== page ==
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Mars Space Science

Blue, Not Red: Did Ancient Mars Look Like This? 75

astroengine writes "Using elevation data from NASA's Mars Reconnaissance Orbiter, software engineer Kevin Gill was inspired to create a virtual version of the red planet with a difference. 'I had been doing similar models of Earth and have seen attempts by others of showing life on Mars, so I figured I'd give it a go,' Gill told Discovery News. 'It was a good way to learn about the planet, be creative and improve the software I was rendering it in.' He included oceans, lakes, clouds and a biosphere — a view of a hypothetical ancient Mars that looks wonderfully like home."
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Blue, Not Red: Did Ancient Mars Look Like This?

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  • by Viol8 ( 599362 ) on Friday January 04, 2013 @05:49AM (#42473345) Homepage

    People seem to forget that after its formation the sun was somewhat LESS bright than it is now so Mars would have been even colder in its current orbit. If there ever was large amounts of water on Mars I suspect that it would have spent most of its time locked up as ice sheets with the occasional melting due to impacts. Pretty much the way it is today.

    All this warm wet life on mars stuff strikes me as nothing more than wish fulfillment - the same way people used to imagine Venus was a tropical paradise. Until the probes went there and proved those predictions to be some of the worst ever made in astronomical science.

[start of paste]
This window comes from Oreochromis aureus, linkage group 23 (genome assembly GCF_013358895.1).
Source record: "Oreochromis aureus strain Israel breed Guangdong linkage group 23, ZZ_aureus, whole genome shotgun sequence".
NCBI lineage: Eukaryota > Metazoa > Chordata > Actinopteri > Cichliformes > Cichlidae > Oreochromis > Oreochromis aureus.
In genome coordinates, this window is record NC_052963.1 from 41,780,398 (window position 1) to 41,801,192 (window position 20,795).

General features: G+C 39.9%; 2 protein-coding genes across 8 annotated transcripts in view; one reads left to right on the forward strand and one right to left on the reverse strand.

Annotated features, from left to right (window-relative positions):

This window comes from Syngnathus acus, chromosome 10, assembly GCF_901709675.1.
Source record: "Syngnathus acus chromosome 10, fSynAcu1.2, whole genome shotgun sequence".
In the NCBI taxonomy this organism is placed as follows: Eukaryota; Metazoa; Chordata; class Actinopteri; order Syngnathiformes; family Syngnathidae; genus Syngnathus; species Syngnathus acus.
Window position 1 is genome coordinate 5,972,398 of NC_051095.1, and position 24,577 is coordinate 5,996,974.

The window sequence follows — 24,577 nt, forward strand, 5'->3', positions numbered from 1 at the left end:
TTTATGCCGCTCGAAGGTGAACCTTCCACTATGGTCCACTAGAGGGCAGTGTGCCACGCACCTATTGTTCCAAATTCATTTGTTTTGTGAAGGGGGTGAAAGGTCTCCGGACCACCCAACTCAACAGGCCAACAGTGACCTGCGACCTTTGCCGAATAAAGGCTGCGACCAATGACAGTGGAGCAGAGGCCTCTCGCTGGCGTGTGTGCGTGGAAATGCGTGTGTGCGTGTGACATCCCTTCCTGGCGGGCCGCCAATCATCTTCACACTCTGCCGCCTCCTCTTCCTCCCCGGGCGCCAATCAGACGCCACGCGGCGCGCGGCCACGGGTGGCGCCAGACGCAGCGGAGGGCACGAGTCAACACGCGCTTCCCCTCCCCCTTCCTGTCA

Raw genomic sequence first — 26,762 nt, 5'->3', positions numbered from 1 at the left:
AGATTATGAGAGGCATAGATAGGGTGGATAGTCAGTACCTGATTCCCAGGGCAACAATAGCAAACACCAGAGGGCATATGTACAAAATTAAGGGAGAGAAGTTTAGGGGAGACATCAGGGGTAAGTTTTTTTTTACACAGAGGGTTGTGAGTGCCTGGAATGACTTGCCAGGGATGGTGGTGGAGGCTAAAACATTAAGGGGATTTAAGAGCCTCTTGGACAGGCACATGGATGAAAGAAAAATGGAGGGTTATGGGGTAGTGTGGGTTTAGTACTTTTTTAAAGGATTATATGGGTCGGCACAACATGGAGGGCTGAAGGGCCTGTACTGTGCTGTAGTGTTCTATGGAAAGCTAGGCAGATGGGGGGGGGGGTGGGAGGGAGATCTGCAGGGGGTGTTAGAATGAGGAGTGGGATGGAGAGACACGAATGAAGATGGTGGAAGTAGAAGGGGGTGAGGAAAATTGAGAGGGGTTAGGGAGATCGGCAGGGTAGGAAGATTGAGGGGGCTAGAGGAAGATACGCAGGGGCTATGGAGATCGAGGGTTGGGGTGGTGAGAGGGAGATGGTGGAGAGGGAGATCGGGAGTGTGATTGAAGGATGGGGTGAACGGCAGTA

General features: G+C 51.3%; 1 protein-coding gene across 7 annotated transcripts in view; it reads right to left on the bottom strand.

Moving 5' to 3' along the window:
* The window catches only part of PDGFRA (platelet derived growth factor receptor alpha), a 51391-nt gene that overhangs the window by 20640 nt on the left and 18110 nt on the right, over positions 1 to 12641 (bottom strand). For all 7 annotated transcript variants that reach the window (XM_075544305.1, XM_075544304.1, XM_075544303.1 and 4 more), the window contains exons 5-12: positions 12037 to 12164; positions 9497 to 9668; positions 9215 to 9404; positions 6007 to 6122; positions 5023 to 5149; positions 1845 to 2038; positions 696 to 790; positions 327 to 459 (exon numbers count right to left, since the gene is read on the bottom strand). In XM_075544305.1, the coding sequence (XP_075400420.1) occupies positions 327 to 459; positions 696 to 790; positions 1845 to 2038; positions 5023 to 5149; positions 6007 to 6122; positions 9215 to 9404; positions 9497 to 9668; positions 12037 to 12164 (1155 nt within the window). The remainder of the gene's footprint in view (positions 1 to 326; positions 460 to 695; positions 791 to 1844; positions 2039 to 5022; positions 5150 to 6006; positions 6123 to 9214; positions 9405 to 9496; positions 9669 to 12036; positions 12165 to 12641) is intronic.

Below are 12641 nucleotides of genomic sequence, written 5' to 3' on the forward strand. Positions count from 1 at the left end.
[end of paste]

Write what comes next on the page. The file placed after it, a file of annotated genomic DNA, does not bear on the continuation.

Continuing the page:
• Also the moon (Score:5, Interesting)

    by david.given ( 6740 ) <> on Friday January 04, 2013 @07:34AM (#42473681) Homepage Journal

    I've been (very slowly) doing something a bit similar with the moon --- see here [] --- although differently; I've been trying to render everything and producing ground-level views rather than producing a painted sphere like TFA. (His looks better from a distance. Mine looks better close up.) I've been trying to use procedural texturing and atmospheric effects. The pictures above are rather out of date; rendering your own from SVN will look better.

    Unfortunately rendering things the size of planets from very close up runs into big problems with floating point precision. The only renderer I've found which will do it at all is Povray, and even then there are loads of bugs --- volumetric effects for things like clouds is well buggered at this sort of scale. See this picture [] for an example. Plus Povray's is really slow at procedural surfaces.

    Right now I really need to start again from scratch using higher-resolution terrain and gravity data from some of the recent lunar probes, and I also probably want to switch to a different renderer which works at higher precision. Any suggestions of a fast raytracer that does procedural isosurfaces, volumetric effects and works at double precision will be gratefully appreciated...

    I will also share this test render [] with you, which I think is delightfully surreal...

"I prefer the blunted cudgels of the followers of the Serpent God." -- Sean Doran the Younger